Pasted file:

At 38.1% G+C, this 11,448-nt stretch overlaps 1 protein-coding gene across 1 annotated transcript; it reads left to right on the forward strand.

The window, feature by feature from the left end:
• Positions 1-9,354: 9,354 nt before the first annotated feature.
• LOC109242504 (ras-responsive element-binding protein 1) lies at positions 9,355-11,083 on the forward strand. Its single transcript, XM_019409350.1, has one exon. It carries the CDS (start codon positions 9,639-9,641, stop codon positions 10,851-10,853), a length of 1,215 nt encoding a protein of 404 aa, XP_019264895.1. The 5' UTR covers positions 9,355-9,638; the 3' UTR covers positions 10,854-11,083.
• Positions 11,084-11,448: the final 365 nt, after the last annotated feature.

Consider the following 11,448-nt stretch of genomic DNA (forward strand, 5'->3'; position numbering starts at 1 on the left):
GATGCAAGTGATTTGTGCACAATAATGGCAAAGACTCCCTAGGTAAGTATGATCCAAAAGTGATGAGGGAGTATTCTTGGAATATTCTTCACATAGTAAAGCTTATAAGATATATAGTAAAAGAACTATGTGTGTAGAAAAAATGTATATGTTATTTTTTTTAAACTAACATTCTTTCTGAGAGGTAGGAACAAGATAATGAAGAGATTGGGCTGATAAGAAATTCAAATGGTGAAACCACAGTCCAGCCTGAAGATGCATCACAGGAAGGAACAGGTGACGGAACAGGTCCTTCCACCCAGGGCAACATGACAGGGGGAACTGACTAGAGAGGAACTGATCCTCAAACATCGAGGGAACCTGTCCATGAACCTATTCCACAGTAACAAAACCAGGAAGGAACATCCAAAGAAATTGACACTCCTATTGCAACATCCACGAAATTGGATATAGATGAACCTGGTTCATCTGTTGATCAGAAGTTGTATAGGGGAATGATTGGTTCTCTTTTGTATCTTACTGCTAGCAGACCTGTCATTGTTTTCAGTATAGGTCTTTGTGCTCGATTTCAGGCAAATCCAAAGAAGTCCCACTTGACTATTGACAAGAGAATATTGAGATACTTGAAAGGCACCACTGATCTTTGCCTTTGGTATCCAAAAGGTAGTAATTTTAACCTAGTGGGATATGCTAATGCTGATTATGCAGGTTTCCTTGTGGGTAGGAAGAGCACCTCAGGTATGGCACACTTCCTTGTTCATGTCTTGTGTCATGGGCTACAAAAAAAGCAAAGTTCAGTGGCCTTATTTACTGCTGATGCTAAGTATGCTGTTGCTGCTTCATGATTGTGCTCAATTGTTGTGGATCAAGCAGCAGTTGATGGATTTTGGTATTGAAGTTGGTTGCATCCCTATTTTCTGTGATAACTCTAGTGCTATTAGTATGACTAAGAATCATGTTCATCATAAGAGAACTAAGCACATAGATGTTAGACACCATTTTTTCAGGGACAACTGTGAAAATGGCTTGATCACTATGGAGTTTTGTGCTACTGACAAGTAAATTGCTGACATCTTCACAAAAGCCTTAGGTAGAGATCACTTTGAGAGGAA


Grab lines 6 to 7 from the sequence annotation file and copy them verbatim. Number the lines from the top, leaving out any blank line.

Consider the following 11,448-nt stretch of genomic DNA (forward strand, 5'->3'; position numbering starts at 1 on the left):
GATGCAAGTGATTTGTGCACAATAATGGCAAAGACTCCCTAGGTAAGTATGATCCAAAAGTGATGAGGGAGTATTCTTGGAATATTCTTCACATAGTAAAGCTTATAAGATATATAGTAAAAGAACTATGTGTGTAGAAAAAATGTATATGTTATTTTTTTTAAACTAACATTCTTTCTGAGAGGTAGGAACAAGATAATGAAGAGATTGGGCTGATAAGAAATTCAAATGGTGAAACCACAGTCCAGCCTGAAGATGCATCACAGGAAGGAACAGGTGACGGAACAGGTCCTTCCACCCAGGGCAACATGACAGGGGGAACTGACTAGAGAGGAACTGATCCTCAAACATCGAGGGAACCTGTCCATGAACCTATTCCACAGTAACAAAACCAGGAAGGAACATCCAAAGAAATTGACACTCCTATTGCAACATCCACGAAATTGGATATAGATGAACCTGGTTCATCTGTTGATCAGAAGTTGTATAGGGGAATGATTGGTTCTCTTTTGTATCTTACTGCTAGCAGACCTGTCATTGTTTTCAGTATAGGTCTTTGTGCTCGATTTCAGGCAAATCCAAAGAAGTCCCACTTGACTATTGACAAGAGAATATTGAGATACTTGAAAGGCACCACTGATCTTTGCCTTTGGTATCCAAAAGGTAGTAATTTTAACCTAGTGGGATATGCTAATGCTGATTATGCAGGTTTCCTTGTGGGTAGGAAGAGCACCTCAGGTATGGCACACTTCCTTGTTCATGTCTTGTGTCATGGGCTACAAAAAAAGCAAAGTTCAGTGGCCTTATTTACTGCTGATGCTAAGTATGCTGTTGCTGCTTCATGATTGTGCTCAATTGTTGTGGATCAAGCAGCAGTTGATGGATTTTGGTATTGAAGTTGGTTGCATCCCTATTTTCTGTGATAACTCTAGTGCTATTAGTATGACTAAGAATCATGTTCATCATAAGAGAACTAAGCACATAGATGTTAGACACCATTTTTTCAGGGACAACTGTGAAAATGGCTTGATCACTATGGAGTTTTGTGCTACTGACAAGTAAATTGCTGACATCTTCACAAAAGCCTTAGGTAGAGATCACTTTGAGAGGAA